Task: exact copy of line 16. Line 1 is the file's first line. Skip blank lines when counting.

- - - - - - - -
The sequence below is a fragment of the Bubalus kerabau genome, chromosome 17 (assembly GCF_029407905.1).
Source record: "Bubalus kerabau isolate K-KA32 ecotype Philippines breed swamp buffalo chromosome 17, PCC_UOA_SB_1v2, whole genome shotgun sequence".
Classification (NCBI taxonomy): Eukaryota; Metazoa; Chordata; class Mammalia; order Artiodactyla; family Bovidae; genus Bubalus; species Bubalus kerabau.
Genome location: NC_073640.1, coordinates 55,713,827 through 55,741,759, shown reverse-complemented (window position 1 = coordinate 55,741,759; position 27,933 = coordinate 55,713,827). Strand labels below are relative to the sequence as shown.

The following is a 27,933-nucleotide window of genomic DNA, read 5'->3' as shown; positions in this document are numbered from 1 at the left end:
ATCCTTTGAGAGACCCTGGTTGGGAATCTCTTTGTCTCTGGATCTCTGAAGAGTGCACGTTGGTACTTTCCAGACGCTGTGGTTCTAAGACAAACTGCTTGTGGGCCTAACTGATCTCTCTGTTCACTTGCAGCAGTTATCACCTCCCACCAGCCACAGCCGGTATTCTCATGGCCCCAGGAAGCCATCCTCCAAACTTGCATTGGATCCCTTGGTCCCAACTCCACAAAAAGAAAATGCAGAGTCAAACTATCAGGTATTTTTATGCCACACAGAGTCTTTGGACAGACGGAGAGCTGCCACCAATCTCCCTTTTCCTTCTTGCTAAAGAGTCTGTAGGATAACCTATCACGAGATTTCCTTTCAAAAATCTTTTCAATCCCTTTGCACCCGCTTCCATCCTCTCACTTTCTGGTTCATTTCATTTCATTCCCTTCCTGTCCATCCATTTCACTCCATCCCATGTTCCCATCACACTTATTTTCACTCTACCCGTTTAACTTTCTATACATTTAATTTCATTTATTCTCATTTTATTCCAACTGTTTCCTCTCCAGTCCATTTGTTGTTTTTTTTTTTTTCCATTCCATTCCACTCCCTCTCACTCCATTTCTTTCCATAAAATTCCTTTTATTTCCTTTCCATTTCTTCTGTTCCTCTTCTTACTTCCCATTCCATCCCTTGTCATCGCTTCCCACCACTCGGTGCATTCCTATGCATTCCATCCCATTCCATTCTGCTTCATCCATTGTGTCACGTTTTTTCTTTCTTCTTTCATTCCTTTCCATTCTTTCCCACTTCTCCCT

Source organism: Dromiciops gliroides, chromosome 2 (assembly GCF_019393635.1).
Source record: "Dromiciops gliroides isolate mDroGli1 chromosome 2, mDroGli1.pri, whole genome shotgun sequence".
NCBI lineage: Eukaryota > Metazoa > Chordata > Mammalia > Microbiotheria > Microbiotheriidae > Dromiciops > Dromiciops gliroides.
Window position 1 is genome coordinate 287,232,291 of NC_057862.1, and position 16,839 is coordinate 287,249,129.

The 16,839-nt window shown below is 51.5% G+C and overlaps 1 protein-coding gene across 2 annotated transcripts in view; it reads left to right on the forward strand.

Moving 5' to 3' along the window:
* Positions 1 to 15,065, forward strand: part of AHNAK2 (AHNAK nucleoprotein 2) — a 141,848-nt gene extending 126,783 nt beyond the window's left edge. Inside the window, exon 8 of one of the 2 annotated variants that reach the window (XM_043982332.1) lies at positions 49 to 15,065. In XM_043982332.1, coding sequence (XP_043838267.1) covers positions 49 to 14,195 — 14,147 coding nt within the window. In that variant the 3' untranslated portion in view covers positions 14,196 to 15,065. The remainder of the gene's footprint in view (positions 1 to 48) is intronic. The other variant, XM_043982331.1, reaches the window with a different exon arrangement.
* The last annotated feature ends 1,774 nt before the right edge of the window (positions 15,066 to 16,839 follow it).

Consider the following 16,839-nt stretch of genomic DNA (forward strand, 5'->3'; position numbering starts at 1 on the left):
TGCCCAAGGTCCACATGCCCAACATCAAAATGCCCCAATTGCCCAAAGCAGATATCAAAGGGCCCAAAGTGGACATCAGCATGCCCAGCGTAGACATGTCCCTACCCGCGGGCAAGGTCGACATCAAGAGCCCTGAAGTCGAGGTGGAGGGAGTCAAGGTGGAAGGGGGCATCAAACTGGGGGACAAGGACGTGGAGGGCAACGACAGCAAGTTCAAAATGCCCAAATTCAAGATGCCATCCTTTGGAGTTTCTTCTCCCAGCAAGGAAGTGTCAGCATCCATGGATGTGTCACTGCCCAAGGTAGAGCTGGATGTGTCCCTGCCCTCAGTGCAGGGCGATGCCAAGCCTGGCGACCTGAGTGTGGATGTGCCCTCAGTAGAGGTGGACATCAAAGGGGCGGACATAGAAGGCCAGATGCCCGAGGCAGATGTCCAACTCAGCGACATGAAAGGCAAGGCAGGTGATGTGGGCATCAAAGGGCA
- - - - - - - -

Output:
TGCCCAAGGTCCACATGCCCAACATCAAAATGCCCCAATTGCCCAAAGCAGATATCAAAGGGCCCAAAGTGGACATCAGCATGCCCAGCGTAGACATGTCCCTACCCGCGGGCAAGGTCGACATCAAGAGCCCTGAAGTCGAGGTGGAGGGAGTCAAGGTGGAAGGGGGCATCAAACTGGGGGACAAGGACGTGGAGGGCAACGACAGCAAGTTCAAAATGCCCAAATTCAAGATGCCATCCTTTGGAGTTTCTTCTCCCAGCAAGGAAGTGTCAGCATCCATGGATGTGTCACTGCCCAAGGTAGAGCTGGATGTGTCCCTGCCCTCAGTGCAGGGCGATGCCAAGCCTGGCGACCTGAGTGTGGATGTGCCCTCAGTAGAGGTGGACATCAAAGGGGCGGACATAGAAGGCCAGATGCCCGAGGCAGATGTCCAACTCAGCGACATGAAAGGCAAGGCAGGTGATGTGGGCATCAAAGGGCA